Kenya suspends construction of Somalia border wall to ease tensions

A file photo of Inspector General of Police Joseph Boinnet at the site of the Kenya-Somalia security wall. /COURTESY
A file photo of Inspector General of Police Joseph Boinnet at the site of the Kenya-Somalia security wall. /COURTESY

Kenya has suspended the construction of the 700 km security wall at the Mandera-Somalia border to quell tensions.

Governor Ali Roba said the decision came after a consultative meeting with the Somali team led by Gedo Governor Mohammed Mahamud.

"We have agreed to temporarily halt the construction and border securitisation pending the fate of about 64 houses that lie directly on the border."

The houses had been marked for demolition to allow the construction.

Roba accused the Somali government of spreading propaganda concerning forceful evictions and the demolition of the houses.

"Our Somali brothers have been misinformed that Kenya is plotting to encroach on their land, a situation that has led to a standoff between KDF personnel supervising the project and residents of Bulahawa."

Mahamud said: "We have agreed to stop the plan and invite both sides to discuss key issues including what effects the fence will have on the people."

The Governor noted the two border communities have co-existed and that separation may result in negative socioeconomic impacts.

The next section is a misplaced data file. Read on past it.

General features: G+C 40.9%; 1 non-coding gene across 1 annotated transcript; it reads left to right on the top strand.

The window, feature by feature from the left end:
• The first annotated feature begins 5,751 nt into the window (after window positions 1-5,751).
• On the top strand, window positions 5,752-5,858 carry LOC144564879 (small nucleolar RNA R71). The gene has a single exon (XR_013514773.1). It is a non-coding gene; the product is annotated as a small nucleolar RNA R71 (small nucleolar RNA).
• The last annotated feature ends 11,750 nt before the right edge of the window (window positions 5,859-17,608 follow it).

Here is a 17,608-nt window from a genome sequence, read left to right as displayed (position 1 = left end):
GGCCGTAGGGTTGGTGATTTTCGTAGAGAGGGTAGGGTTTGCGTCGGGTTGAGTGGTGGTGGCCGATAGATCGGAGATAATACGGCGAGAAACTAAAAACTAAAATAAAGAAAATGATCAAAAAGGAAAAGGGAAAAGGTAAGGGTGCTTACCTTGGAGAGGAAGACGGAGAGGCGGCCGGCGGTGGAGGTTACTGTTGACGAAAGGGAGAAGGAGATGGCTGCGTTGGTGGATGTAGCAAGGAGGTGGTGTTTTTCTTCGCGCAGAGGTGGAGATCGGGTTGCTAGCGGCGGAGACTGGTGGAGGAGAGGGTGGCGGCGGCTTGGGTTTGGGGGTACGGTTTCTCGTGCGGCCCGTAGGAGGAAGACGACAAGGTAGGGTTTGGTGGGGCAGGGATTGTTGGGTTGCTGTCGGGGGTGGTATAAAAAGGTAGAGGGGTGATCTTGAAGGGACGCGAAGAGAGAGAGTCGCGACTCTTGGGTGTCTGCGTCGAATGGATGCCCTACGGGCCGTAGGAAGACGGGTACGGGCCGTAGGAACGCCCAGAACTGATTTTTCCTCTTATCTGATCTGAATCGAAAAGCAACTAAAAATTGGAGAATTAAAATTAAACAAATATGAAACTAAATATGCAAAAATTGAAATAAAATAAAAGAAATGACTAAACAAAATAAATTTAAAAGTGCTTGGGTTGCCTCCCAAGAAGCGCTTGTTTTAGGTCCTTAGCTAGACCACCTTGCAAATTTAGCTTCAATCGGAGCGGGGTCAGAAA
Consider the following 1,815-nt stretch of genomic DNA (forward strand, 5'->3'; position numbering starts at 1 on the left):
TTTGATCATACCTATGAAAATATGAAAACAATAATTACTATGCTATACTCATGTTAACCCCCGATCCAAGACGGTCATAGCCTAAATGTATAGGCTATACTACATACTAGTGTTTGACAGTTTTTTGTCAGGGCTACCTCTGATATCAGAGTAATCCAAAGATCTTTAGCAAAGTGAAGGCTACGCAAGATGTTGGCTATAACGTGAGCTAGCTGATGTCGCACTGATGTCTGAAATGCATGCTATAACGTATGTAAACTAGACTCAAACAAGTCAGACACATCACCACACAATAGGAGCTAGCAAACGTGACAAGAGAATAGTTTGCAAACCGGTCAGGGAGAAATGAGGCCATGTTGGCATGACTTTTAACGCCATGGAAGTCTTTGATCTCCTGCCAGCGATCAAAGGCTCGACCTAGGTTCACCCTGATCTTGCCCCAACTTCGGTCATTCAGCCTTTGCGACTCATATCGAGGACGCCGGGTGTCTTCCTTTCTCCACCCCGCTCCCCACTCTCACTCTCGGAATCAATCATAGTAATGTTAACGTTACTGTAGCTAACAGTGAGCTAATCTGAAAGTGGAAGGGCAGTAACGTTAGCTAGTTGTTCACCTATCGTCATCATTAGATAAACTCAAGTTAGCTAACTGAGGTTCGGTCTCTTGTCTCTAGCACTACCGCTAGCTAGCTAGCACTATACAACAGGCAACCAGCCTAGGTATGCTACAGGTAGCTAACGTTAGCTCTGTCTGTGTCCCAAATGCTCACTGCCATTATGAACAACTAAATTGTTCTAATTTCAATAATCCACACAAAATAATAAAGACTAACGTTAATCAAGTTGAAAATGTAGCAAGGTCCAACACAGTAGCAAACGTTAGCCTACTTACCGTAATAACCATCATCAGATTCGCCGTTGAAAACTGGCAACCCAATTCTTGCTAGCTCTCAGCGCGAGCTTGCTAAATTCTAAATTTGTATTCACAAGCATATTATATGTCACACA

Last year, the government announced a plan to fast-track the construction of the wall aimed at blocking al Shabaab terrorists, who enter Kenya through the porous border.

Mandera County Commissioner Fredrick Shisia had said construction would resume in April, the project having stalled for close to two years.

The wall will be manned by Kenya Defence Forces soldiers who are already on the ground.

Shisia said hot spots, including Fino, Omar Jillow and Arabia, will be shielded from frequent attacks, as they are less than 20km from the border.


The wall was to have a series of concrete barriers, fences, ditches and observation posts overlooked by CCTV stations stretching from the Indian Ocean to Mandera, where both countries converge with Ethiopia.

The government however resorted to using barbed wires.

The move saw a section of Somali MPs protest,

terming the construction an “infringement on territorial integrity” and insisting Kenya had encroached on their land.

But President Uhuru Kenyatta defended the move saying there was nothing wrong with Kenya and Somalia establishing a common border entry point.

He added the wall will help check people who want to engage in activities which threaten peace in the two countries.


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